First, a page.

As shown in the Equation 1, the independent variable is the horizontal distance (d) from the first to each of the following latitude/longitude points and the dependent variable is their corresponding altitude difference (Δh). In Equation 1, the coefficients of the polynomial are represented by variable a. Equation 2 represents Equation 1 in matrix notation:
Where, x=[a0 a1 a2 a3 a4]T (T is symbol for transposed matrix).
Using least squares principle for the (2n+1) equations, the five parameters (polynomial coefficients) are optimally determined by matrix methods (linear algebra) such as the pseudo inverse or from the normal equation (Equation 3).
x=(A T A)−1 A T y (3)
Once these parameters are determined, new value for the altitude of the middle (n+1th) point is obtained from Equation 4. Altitude difference (original altitude—new altitude) for each point is also derived (Equation 5).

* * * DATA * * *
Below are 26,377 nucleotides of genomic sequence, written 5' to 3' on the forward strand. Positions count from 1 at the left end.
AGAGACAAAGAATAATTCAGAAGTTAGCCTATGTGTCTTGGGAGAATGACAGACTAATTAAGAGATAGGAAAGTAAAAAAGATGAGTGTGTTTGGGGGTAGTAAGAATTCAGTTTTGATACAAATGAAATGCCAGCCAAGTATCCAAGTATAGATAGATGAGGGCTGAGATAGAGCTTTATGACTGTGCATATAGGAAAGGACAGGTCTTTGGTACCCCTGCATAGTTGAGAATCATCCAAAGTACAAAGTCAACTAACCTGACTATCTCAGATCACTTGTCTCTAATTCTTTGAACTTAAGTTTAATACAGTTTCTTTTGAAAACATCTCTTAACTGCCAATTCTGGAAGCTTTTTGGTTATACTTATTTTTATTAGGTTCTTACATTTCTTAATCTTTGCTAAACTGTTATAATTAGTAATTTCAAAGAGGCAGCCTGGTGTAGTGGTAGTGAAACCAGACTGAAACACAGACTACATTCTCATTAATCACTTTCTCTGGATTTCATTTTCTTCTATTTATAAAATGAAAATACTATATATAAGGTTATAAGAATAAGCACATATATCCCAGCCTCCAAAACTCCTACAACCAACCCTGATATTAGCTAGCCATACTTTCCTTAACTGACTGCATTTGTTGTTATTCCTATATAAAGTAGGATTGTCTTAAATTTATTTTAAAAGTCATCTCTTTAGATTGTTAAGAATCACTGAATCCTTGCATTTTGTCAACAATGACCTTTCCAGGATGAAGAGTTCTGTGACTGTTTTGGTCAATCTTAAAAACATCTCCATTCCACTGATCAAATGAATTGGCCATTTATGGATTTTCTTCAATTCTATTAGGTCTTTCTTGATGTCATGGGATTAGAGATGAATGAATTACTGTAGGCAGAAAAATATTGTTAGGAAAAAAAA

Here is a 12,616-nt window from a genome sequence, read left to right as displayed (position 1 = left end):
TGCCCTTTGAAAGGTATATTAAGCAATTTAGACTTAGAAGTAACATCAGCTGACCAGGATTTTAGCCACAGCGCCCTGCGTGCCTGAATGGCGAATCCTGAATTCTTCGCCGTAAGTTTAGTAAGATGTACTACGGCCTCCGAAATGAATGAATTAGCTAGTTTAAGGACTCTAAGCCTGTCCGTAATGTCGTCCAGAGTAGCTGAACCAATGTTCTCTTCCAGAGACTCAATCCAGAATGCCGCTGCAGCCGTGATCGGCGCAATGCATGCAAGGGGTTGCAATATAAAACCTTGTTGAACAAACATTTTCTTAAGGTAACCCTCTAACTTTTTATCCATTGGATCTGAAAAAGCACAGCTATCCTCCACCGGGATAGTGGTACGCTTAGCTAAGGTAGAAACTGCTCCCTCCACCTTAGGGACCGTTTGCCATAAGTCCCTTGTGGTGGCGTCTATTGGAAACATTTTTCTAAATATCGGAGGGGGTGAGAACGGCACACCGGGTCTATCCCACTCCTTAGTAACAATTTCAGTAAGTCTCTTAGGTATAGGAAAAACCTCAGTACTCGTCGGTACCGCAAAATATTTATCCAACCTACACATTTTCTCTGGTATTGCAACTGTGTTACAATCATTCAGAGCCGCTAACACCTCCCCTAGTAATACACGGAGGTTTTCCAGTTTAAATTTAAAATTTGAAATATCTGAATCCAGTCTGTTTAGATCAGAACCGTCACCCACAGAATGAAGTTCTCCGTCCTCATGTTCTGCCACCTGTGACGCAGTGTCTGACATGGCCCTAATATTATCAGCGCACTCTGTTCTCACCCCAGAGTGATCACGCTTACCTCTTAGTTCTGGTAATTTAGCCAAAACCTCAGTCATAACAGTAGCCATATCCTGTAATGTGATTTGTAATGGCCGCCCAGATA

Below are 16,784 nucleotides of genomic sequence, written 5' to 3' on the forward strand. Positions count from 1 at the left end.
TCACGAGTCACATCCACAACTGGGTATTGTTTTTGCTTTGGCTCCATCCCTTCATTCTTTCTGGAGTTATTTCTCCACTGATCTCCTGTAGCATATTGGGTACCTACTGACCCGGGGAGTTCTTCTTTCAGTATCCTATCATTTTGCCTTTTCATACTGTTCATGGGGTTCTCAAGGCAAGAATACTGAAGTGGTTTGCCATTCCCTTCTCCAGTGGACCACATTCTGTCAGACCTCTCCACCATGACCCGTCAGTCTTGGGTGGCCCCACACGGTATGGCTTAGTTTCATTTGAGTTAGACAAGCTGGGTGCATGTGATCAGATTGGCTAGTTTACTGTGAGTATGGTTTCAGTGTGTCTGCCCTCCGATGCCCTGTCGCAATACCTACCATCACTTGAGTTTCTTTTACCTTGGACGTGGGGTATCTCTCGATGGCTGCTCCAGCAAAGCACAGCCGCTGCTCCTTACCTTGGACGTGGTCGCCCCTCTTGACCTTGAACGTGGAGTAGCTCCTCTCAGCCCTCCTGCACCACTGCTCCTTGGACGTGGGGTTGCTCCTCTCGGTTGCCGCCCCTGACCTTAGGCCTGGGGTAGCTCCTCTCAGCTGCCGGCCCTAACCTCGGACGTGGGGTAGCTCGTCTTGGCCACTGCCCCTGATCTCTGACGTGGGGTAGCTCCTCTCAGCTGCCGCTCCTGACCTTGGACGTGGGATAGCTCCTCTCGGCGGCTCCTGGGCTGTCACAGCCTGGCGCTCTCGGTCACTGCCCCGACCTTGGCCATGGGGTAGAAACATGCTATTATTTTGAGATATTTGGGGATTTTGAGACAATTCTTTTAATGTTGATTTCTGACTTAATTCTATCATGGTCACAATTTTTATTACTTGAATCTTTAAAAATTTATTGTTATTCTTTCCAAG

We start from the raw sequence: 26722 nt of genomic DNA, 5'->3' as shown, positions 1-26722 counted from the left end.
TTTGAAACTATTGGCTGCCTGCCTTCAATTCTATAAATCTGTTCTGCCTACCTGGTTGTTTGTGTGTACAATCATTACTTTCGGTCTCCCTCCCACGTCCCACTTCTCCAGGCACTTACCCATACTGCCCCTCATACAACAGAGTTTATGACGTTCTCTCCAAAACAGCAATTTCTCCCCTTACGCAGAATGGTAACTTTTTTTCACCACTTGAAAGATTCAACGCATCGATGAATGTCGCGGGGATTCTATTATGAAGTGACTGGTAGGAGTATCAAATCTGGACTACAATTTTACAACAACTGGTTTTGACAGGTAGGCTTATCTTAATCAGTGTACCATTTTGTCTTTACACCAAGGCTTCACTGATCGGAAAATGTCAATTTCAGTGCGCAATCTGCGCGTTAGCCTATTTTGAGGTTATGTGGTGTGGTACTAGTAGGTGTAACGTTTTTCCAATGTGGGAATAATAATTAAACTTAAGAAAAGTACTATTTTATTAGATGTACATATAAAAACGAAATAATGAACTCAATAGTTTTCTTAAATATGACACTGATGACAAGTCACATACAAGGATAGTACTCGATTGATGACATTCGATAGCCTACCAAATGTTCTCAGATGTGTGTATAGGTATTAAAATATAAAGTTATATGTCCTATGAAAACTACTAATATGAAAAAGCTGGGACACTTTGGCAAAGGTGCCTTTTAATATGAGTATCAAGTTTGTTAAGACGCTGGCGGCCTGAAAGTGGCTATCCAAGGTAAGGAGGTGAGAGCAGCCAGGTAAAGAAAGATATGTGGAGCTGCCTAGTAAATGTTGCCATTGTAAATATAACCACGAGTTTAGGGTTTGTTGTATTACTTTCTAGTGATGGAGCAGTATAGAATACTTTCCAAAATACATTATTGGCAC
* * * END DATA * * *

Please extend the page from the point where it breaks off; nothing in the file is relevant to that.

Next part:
ĥ n =ĥ 1 +a 0 +a 1 d n +a 1 d n 2 +a 1 d n 3 +a 1 d n 4 (4)
Δh n =h n −ĥ n (5)
Once new altitude and altitude difference for a point are obtained, the (2n+1) window is shifted one point forward and the process is repeated until the end of the profile. Once this process is complete, variance (σ2) of the altitude difference is calculated using Equations 6 and 7.
Large variance values obtained from Equation 7 indicate points having larger altitude errors. If the variance value is larger than a chosen threshold, such as one or two standard deviations (standard deviation is square root of variance), an outlier point is identified.